Free Patterns, Hats, Patterns

Free Pattern: Basket Weave Summer Headband

Growing up in the countryside on a farm I have done my fair share of hard labour (mostly agricultural stuff) but as a girl with long hair I found that it often got in the way. Coming home at the end of the day my hair would have been a tangled mat of knots and looking like I had been (and most probably was) pulled through a hedge backwards if it had not been tied back and pinned up with bobby pins. Now some days I didn’t want to have my hair tied back in a tight pony tail but it still needed to be tamed so in came headbands to the rescue.

The headband pattern I’m giving away today is based on the basket weave stitch which is one of my favourite intermediate stitches to work with. The basket weave stitch, when done with a decent yarn and a reasonable tension (I’m very much guilty of having an overly tight tension), has a marvellous stretch and texture which makes it perfect for wearing on your head all day no matter the weather.

Skills You Need:

You will need to be able to do the following crochet techniques (all given in US terms with abbreviations) to complete this pattern. I will give you written descriptions with some of the slightly harder stitches but if you need further help I will link to some videos at the end:

– Chain stitch (ch)
– Single Crochet (sc)
– Double Crochet (dc)
– Half Double Crochet (hdc)
– Front Post Double Crochet (fpdc)
– Back Post Double Crochet (bpdc)
– Sewing buttons

Tools and Materials:

You can make this head-band with any yarn size that you want just remember that it will come out a different size to the one stated in the pattern.
– Crochet hook: 4mm
– DK weight yarn (no more than 35g)
– Tapestry needle for weaving in ends
– Sewing needle
– 1 – 2 buttons depending on preference
– Measuring tape

Pattern Instructions:

To make this pattern wider than stated or if you are working with a finer yarn, you will need to work in multiples of 8 + 7 extra stitches. This way you always end up with an odd number of repeats which is needed to work the pattern correctly.

Special stitch instructions:

– FPDC: this is essentially a normal double crochet but instead of working in the usual top “v” of the stitch we will be working in the row below with the post section that was created. To work a FPDC yarn over and insert your hook behind the post to your left. To do this insert your hook in between the first and second post of the previous row and go behind the second post so that your needle comes back out between the second and third post. Yarn over and pull up a loop and complete the rest of your double crochet (yarn over, go through two loops, yarn over again, go through the last two loops)
– BPDC: this is similar to the FPDC but instead of going from front to back we will do the opposite and go in from behind this time. Yarn over and bring your hook to the back of your work and insert between the two post from behind. Now go in front of the post to your left and out toward the back of your work between that post and the next. Yarn over and pull the loop through ensuring the yarn catches the post and pulls it back so you can complete the rest of your double crochet (yarn over, go through two loops, yarn over again, go through the last two loops).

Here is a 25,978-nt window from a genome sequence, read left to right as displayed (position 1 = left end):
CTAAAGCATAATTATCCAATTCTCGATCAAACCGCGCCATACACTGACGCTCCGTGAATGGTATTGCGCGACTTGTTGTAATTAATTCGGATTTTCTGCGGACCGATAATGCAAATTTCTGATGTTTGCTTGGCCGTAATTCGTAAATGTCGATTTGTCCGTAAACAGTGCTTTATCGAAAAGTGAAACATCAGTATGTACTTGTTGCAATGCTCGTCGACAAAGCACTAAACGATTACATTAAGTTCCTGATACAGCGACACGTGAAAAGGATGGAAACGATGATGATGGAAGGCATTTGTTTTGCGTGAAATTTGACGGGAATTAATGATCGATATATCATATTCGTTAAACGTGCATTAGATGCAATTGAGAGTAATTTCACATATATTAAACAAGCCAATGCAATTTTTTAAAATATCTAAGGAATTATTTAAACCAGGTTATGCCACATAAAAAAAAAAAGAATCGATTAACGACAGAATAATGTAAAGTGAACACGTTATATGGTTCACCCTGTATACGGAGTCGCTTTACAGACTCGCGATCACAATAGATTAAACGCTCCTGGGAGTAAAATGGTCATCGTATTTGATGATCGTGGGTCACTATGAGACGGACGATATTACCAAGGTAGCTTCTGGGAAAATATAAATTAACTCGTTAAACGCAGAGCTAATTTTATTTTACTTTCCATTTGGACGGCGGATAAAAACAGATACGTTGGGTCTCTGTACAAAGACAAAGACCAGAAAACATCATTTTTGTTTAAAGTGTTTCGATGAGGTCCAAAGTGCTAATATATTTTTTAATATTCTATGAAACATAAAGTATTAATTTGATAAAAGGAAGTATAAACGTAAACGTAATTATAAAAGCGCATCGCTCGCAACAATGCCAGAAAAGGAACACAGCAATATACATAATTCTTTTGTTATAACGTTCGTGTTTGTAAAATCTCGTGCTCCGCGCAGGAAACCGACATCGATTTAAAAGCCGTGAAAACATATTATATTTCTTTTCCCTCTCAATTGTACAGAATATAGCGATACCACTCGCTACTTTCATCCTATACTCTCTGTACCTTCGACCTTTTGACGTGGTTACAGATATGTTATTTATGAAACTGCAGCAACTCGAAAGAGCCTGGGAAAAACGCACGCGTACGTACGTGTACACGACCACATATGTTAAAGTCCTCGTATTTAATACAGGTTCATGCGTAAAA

– Ch 15
– Dc 13 (starting in the 3rd ch from hook), ch 2 and turn
– FPDC 4, BPDC 4, FPDC 4, HDC (in the last DC), ch2 and turn
– BPDC 4, FPDC 4, BPDC4, HDC (in the ch 2 you just did, ch 2 and turn
– BPDC 4, FPDC 4, BPDC4, HDC, ch 2 and turn
– FPDC 4, BPDC 4, FPDC 4, HDC, ch2 and turn
– *FPDC 4, BPDC 4, FPDC 4, HDC, ch2 and turn
– BPDC 4, FPDC 4, BPDC4, HDC, ch 2 and turn
– BPDC 4, FPDC 4, BPDC4, HDC, ch 2 and turn
– FPDC 4, BPDC 4, FPDC 4, HDC, ch2 and turn*
– Repeat *-* (rows 7-10) until piece reaches desired length. I went to 23 inches for an average female adult size which then also allows for some button-band length
– To finish DC every stitch on your last row and then if desired loosely sc around the entire piece to create a nice border. Make sure that your sc are very loose so that you do not reduce the stretch of the headband.

Now that the crocheting is done you will need to weave in all ends and tidy those up before we get to the buttons.

Placing the buttons can be entirely down to your taste. I personally like to sew in two buttons approximately one inch from the end with one button in a FPDC section leaving the BPDC between them. Due to the nature and spacing of the basket weave stitch I have not included the making of button holes simply because they can easily fit between the stitches (assuming you are not using humongous buttons). This also means that the headband will fit a wider range of crochet-worthy people because the band is naturally adjustable.

If you need any help with front or back post stitches please see the tutorial video below.

I hope you have enjoyed this pattern today and I hope to see some finished objects if you are willing to share using any of the contact methods below.

You may sell finished items made from this pattern but please credit as the designer (or any of my social tags below).

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